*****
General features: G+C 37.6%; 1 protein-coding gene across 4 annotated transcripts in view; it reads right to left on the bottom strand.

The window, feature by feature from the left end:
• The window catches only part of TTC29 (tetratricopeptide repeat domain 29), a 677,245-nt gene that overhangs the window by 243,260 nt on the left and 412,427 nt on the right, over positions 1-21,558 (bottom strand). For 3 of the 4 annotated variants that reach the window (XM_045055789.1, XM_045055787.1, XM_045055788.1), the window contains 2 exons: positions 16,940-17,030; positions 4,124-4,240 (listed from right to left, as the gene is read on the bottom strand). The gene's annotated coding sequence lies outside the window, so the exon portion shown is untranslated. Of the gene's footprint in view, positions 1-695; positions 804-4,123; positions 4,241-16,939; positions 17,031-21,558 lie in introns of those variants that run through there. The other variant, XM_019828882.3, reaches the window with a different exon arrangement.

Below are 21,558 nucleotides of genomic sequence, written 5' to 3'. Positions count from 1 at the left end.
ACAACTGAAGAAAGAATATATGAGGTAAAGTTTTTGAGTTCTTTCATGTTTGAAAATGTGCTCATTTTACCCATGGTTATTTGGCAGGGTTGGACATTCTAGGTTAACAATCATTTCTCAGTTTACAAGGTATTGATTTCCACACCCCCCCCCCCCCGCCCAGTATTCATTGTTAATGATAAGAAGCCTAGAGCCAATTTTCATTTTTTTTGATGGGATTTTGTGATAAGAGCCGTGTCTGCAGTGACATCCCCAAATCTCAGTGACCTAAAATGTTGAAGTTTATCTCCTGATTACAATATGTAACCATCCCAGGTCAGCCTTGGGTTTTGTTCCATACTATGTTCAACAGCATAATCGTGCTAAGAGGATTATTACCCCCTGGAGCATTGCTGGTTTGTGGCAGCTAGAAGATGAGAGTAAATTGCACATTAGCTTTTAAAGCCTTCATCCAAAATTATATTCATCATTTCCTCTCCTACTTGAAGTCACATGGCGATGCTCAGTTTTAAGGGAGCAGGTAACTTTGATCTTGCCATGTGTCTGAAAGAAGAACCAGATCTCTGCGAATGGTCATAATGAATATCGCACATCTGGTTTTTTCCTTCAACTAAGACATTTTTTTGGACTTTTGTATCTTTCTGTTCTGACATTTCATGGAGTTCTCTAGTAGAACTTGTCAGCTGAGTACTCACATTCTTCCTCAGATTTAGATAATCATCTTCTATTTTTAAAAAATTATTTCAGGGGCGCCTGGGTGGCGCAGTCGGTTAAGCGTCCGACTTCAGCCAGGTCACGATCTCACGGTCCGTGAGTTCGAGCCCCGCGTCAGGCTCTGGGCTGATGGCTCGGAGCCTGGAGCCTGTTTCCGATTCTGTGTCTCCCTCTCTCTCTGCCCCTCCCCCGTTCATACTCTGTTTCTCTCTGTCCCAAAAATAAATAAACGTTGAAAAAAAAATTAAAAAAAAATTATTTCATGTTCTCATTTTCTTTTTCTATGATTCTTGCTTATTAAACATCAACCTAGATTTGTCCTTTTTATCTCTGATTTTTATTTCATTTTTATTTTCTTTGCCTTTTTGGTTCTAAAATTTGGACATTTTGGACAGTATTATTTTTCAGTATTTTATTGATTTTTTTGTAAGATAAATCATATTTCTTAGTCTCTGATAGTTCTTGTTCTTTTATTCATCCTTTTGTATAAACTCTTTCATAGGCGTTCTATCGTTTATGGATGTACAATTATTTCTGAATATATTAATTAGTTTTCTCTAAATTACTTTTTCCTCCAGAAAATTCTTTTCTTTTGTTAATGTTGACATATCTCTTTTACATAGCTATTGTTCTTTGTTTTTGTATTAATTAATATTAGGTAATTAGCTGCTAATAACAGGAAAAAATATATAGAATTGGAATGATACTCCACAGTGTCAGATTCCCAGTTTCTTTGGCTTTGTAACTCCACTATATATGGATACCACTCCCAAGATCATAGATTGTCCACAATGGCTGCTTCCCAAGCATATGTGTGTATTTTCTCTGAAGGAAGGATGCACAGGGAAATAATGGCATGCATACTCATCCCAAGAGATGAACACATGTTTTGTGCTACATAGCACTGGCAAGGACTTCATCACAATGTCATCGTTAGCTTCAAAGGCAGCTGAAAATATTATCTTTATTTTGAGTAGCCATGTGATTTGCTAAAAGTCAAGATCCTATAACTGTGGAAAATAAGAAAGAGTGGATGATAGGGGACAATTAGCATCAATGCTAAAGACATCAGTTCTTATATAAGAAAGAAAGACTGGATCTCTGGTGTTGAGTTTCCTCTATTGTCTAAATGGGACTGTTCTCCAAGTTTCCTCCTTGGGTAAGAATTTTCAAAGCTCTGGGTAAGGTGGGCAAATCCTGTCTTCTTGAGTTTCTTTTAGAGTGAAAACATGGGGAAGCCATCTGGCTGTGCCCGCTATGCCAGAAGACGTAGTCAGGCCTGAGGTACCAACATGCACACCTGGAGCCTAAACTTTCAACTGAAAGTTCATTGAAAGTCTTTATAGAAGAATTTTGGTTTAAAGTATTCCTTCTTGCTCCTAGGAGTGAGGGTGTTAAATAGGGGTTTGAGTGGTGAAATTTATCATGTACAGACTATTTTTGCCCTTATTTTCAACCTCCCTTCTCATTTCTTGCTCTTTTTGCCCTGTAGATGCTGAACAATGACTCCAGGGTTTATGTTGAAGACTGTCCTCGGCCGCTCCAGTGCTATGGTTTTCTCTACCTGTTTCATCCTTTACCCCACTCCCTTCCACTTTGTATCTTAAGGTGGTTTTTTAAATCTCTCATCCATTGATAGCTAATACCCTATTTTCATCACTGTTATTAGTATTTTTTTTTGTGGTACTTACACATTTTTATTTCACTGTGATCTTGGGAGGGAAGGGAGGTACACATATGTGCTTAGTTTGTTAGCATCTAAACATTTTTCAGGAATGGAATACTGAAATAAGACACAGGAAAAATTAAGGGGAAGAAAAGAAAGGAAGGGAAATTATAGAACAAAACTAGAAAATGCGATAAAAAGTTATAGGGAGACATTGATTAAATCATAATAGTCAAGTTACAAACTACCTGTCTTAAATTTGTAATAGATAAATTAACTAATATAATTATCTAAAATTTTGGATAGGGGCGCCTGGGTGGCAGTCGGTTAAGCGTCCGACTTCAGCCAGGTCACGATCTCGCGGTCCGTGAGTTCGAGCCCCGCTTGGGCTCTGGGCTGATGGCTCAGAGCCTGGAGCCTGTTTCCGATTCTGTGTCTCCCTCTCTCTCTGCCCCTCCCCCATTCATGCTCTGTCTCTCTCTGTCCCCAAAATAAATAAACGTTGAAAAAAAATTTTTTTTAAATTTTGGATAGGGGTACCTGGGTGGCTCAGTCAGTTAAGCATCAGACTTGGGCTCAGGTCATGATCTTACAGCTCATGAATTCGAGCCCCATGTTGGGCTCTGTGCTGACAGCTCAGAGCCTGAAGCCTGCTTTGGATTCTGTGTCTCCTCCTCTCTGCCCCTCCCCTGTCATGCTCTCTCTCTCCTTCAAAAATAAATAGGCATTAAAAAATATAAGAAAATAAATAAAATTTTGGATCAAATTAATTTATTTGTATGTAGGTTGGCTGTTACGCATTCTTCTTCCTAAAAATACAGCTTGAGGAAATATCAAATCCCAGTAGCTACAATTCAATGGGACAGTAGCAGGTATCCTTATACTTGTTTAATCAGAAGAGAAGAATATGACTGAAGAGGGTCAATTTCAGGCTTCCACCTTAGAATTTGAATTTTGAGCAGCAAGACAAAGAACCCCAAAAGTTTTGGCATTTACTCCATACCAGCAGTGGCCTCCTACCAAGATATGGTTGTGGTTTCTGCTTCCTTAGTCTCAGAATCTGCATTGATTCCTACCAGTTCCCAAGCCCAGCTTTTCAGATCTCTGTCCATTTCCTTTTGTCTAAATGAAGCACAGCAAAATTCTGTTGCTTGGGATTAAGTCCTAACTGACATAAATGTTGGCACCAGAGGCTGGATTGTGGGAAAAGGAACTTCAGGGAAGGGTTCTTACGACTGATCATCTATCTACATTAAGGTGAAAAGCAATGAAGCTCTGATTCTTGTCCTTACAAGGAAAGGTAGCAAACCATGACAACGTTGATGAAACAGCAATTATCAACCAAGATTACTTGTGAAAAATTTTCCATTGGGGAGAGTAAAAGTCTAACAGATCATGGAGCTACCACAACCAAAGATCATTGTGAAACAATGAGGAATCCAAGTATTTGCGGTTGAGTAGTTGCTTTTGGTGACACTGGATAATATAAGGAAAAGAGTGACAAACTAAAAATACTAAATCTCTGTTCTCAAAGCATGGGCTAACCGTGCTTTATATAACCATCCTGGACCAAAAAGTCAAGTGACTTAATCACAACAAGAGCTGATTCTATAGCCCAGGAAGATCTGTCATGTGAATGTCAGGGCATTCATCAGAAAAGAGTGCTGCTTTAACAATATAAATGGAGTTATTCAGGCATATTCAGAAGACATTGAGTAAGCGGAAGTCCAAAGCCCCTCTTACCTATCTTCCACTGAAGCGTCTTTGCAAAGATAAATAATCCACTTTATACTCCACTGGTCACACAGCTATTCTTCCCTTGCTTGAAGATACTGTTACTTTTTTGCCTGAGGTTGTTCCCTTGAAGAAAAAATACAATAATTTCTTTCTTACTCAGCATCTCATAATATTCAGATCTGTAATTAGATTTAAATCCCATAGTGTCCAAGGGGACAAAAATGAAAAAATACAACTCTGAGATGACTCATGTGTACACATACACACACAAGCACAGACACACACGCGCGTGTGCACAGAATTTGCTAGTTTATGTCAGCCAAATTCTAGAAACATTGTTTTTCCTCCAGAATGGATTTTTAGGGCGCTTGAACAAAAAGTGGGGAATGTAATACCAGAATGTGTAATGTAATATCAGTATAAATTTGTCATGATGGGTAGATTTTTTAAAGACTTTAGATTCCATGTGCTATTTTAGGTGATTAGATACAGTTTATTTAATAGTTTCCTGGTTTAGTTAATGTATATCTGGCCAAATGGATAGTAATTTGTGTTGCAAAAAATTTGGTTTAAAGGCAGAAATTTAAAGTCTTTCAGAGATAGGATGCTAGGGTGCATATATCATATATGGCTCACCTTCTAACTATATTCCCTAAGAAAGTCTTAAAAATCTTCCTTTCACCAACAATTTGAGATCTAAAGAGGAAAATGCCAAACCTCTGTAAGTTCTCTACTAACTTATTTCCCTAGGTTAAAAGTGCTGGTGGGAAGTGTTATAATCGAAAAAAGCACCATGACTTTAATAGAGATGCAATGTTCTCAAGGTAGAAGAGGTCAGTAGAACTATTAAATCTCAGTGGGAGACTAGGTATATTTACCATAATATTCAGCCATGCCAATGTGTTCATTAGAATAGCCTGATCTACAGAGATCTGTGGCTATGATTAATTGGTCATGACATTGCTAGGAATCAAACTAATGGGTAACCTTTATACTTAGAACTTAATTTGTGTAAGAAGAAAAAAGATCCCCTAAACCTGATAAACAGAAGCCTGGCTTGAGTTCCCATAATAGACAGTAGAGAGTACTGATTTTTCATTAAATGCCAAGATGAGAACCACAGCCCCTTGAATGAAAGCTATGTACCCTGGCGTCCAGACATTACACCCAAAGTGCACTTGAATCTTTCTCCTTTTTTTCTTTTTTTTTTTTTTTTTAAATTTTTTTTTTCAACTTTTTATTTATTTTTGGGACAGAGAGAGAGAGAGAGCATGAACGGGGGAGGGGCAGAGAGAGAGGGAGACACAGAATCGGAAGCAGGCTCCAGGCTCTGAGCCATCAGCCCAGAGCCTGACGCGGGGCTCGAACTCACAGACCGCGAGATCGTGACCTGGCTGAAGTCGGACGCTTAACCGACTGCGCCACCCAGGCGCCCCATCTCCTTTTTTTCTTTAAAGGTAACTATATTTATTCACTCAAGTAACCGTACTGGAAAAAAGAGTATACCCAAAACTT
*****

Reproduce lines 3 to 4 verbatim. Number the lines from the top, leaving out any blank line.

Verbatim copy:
• The window catches only part of TTC29 (tetratricopeptide repeat domain 29), a 677,245-nt gene that overhangs the window by 243,260 nt on the left and 412,427 nt on the right, over positions 1-21,558 (bottom strand). For 3 of the 4 annotated variants that reach the window (XM_045055789.1, XM_045055787.1, XM_045055788.1), the window contains 2 exons: positions 16,940-17,030; positions 4,124-4,240 (listed from right to left, as the gene is read on the bottom strand). The gene's annotated coding sequence lies outside the window, so the exon portion shown is untranslated. Of the gene's footprint in view, positions 1-695; positions 804-4,123; positions 4,241-16,939; positions 17,031-21,558 lie in introns of those variants that run through there. The other variant, XM_019828882.3, reaches the window with a different exon arrangement.

Below are 21,558 nucleotides of genomic sequence, written 5' to 3'. Positions count from 1 at the left end.